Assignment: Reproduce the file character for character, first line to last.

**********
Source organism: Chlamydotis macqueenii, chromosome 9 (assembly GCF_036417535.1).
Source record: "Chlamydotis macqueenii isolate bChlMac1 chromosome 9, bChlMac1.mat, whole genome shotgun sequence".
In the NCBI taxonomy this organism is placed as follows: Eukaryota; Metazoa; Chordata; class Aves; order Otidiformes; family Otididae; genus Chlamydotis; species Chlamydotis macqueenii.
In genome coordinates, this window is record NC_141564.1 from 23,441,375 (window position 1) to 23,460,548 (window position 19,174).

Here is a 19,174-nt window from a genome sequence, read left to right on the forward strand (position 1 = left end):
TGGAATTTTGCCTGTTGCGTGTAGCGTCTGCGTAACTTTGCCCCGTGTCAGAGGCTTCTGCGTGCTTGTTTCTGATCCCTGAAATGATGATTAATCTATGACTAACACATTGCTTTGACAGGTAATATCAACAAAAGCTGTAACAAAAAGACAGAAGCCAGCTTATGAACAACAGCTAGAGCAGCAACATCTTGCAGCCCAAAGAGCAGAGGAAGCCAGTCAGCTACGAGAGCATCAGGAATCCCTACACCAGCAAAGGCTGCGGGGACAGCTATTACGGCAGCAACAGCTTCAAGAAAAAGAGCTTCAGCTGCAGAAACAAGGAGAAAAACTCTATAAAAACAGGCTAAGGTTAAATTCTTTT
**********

Source organism: Chlamydotis macqueenii, chromosome 9 (assembly GCF_036417535.1).
Source record: "Chlamydotis macqueenii isolate bChlMac1 chromosome 9, bChlMac1.mat, whole genome shotgun sequence".
In the NCBI taxonomy this organism is placed as follows: Eukaryota; Metazoa; Chordata; class Aves; order Otidiformes; family Otididae; genus Chlamydotis; species Chlamydotis macqueenii.
In genome coordinates, this window is record NC_141564.1 from 23,441,375 (window position 1) to 23,460,548 (window position 19,174).

Here is a 19,174-nt window from a genome sequence, read left to right on the forward strand (position 1 = left end):
TGGAATTTTGCCTGTTGCGTGTAGCGTCTGCGTAACTTTGCCCCGTGTCAGAGGCTTCTGCGTGCTTGTTTCTGATCCCTGAAATGATGATTAATCTATGACTAACACATTGCTTTGACAGGTAATATCAACAAAAGCTGTAACAAAAAGACAGAAGCCAGCTTATGAACAACAGCTAGAGCAGCAACATCTTGCAGCCCAAAGAGCAGAGGAAGCCAGTCAGCTACGAGAGCATCAGGAATCCCTACACCAGCAAAGGCTGCGGGGACAGCTATTACGGCAGCAACAGCTTCAAGAAAAAGAGCTTCAGCTGCAGAAACAAGGAGAAAAACTCTATAAAAACAGGCTAAGGTTAAATTCTTTT